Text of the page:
Given Saenko’s silence during his long career - and the fact that understanding black metal’s screeched lyrics is, even to fans, largely impossible - the metal world will likely never find out whether one of Ukraine’s most famous black metal musicians harbours far-right beliefs.
But Konstantin, who played in two of the bands in question, is sceptical.
“You know, I played with Astrofaes from 1996 to 2000, for four years, and we played black metal with black metal style of lyrics and we’ve never been interested in national socialism or neo-Nazis and stuff like this,” he said.
“Later, I joined Hate Forest [...]. I played with them for maybe two years, we played only one show. I know the guys very well and they’ve never been Nazis or neo-Nazis.”
Where the World Acquires Eternity
There were bands in Kharkiv, Konstantin admits, that did have right-wing views. On a close-knit scene, there were times when musicians from those NSBM bands may have played in other, non-NSBM bands. Or times that labels that produced right-wing bands also produced and released albums by non-racist bands. This is the case in other countries too, Konstantin said, such as Poland - but unlike Poland, it has led to every band out of Ukraine being labelled racist.
“You can find on the internet that Khors is a Nazi band, which it is not,” Konstantin said.
Khors’ latest album - released on September 15 - is their second concept album after 2012’s Wisdom of Centuries, which is based on the history of the Kholodny Yar Republic, the last bastion of pro-independence Ukrainians between 1918 and 1922. A peasant, Cossack state, the republic was eventually overcome and subsumed into the Soviet Union.
The new album, Where the World Acquires Eternity, is based on the history of Kharkiv, and an apartment building that in the 1920s housed some of Ukraine’s most revered writers, poets and intellectuals. Although it began as a utopian dream for the Kharkiv intelligentsia, the ‘Slovo House’ eventually became a prison and many of its residents died during the Stalinist purges.
Although Konstantin had lived around the corner from the building when he was in Kharkiv, he didn’t know the history of the Slovo House until four years ago, as he made preparations for his wedding. As a way of getting to know his in-laws, who are from Lviv, he arranged a tour for the family of Kharkiv. It was the tour guide that pointed the Slovo House out.
“I had lived in Kharkiv for 30 years but I never knew many stories behind the buildings and the streets. She told the story about the Slovo [...] and it was a new story for me. I dived deeper into that story and found very interesting and sad history,” he said.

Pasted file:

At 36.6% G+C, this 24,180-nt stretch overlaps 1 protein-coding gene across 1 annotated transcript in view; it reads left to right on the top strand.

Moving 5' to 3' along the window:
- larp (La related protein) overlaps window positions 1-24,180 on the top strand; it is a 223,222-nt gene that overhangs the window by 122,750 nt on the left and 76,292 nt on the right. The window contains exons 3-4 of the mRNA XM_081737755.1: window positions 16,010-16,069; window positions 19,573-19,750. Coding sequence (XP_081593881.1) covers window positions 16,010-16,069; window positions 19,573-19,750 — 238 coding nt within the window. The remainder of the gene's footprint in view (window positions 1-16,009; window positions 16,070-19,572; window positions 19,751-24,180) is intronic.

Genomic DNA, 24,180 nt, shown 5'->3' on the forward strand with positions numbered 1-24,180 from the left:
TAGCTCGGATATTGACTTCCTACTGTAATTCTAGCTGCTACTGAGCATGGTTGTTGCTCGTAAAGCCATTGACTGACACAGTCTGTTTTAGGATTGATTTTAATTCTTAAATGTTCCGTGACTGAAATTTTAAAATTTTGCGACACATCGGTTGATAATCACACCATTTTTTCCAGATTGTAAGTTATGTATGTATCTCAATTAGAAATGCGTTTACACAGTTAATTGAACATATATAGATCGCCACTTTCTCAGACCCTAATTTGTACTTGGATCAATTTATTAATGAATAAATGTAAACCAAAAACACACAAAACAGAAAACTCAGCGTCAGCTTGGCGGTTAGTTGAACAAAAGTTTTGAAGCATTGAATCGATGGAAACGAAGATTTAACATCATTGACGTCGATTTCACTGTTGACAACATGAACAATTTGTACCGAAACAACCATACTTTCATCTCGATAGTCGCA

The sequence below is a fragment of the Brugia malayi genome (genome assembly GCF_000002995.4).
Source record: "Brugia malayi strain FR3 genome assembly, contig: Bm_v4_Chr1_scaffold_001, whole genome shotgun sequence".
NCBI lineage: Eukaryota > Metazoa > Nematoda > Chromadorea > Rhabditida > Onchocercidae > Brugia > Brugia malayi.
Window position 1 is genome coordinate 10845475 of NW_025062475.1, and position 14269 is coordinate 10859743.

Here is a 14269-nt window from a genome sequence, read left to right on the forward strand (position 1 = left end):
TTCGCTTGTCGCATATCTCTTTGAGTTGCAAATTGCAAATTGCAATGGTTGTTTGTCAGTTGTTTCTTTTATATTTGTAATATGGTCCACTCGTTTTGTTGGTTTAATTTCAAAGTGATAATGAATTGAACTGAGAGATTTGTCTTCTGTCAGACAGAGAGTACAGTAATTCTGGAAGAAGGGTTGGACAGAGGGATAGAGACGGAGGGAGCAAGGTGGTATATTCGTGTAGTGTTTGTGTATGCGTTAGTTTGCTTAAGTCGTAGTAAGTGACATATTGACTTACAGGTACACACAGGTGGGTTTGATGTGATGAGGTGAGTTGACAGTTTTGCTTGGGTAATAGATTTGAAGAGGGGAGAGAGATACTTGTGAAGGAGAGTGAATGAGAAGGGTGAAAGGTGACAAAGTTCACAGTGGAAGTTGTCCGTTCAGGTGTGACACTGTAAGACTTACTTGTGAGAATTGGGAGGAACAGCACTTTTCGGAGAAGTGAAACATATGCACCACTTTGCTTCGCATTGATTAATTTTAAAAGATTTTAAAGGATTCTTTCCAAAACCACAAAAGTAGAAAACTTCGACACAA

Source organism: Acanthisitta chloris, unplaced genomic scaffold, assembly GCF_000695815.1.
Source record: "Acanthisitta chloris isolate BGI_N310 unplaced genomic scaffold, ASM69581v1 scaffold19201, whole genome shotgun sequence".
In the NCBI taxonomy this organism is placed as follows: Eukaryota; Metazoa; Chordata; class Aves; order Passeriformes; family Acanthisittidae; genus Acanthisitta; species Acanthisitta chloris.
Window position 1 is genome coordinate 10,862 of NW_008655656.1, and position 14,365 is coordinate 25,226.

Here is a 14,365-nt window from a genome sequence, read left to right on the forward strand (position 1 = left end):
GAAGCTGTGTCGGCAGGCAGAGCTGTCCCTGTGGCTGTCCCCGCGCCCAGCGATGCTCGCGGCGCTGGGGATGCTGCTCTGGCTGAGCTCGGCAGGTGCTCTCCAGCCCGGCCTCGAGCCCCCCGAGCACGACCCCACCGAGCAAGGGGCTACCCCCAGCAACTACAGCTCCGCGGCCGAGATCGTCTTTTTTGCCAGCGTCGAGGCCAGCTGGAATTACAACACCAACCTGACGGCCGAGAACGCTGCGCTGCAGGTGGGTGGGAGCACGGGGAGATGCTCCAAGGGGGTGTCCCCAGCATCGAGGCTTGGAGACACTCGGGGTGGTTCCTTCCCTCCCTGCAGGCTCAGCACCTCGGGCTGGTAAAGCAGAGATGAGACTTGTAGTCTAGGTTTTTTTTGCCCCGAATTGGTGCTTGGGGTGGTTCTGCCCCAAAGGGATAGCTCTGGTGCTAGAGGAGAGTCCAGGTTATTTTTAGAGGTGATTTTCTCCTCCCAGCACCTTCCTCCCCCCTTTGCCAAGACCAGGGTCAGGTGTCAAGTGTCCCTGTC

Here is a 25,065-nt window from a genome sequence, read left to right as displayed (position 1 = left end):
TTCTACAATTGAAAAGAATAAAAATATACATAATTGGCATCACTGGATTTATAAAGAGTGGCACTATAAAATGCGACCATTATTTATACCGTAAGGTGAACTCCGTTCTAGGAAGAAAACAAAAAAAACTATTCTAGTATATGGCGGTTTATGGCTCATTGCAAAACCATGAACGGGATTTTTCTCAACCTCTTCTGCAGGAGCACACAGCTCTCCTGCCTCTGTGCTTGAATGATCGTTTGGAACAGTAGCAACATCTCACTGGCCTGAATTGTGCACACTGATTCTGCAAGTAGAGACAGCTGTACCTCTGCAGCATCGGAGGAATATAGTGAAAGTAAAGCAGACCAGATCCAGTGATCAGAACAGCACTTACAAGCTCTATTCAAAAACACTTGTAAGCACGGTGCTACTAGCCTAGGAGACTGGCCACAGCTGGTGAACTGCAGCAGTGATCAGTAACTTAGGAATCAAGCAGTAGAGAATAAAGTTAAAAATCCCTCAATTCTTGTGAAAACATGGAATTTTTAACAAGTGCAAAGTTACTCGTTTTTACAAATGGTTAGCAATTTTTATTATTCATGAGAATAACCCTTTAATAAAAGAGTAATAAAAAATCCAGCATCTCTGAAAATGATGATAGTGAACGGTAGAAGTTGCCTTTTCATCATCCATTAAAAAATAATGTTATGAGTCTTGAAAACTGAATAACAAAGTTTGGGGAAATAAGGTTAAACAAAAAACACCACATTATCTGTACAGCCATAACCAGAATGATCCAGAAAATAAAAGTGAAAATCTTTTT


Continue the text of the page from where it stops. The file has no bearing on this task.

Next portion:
The arrests of the first of the Ukrainian intelligentsia began in 1932 and by 1940, residents in 40 of the 66 apartments had become victims of Stalinist persecution, many were arrested and executed. During the German occupation of Kharkiv, the apartment building once dreamed of as a creative hub for Ukraine’s brightest and best became the military quarters for Nazi officers.
For Khors, it is the tragedy of the Slovo House - a dream crushed by violence and tyranny - that makes it so relevant today, at a time when the future of independent Ukraine is once again threatened by a powerful force from the east.
“It is about our city, about our history, and it is about Ukrainian history,” Konstatin said.
“Why now? Because after 2014 everything related to Ukraine in Kharkiv is especially sensitive. All this stuff combined together in us.”
On the other side of Ukraine, in the western city of Lviv, Ditmar Kumarberg is another musician who has sought inspiration from history for his music. Although in the case of Kumarberg - and his band, 1914 - it is not Ukrainian history that has served as subject matter.
Former in 2014, 1914 has based its black metal on World War I, releasing its first album Eschatology of War in December 2015 and its second, The Blind Leading the Blind, in 2018, on November 11, the day the end of the conflict is marked every year.
Although songs on the band’s albums are based on famous battles at Verdun and Gallipoli, the German bombing of London and battles between the Russian and Austro-Hungarian armies, Kumarberg makes the point that Ukraine by no means escaped the violence of World War One.
“All kind of troops were here: Russian, German, Austro-Hungarian, Ottoman, Belgian, Romanian,” he told Euronews. “I dig up those dead soldiers – skeletons, with uniform, weapons, ammo, with all the stuff, and write songs about their fate, silent death and fear.”
But while his own interest lies in the First World War, Kumarberg - whose stage name is Oberleutnant Ditmar Kumarberg, from Infanterie-Regiment Nr.147 - understands the focus on Ukrainian history by bands like Drudkh and Khors.
Ukraine has spent four centuries being invaded, carved up and dominated by other empires. It has suffered violence, slavery, totalitarianism. Little wonder that while bands in Scandinavia have to find their evil in ideologies such as Satanism, Ukrainians just look to the past.
“All of this, all of this history mix, [...] all this madness raised our black metal scene, as a protest,” he said. “In Norway or Sweden, they are singing about Vikings and burning churches. Here our black metal bands sing [...] about this slavery, their defeats, about our land.”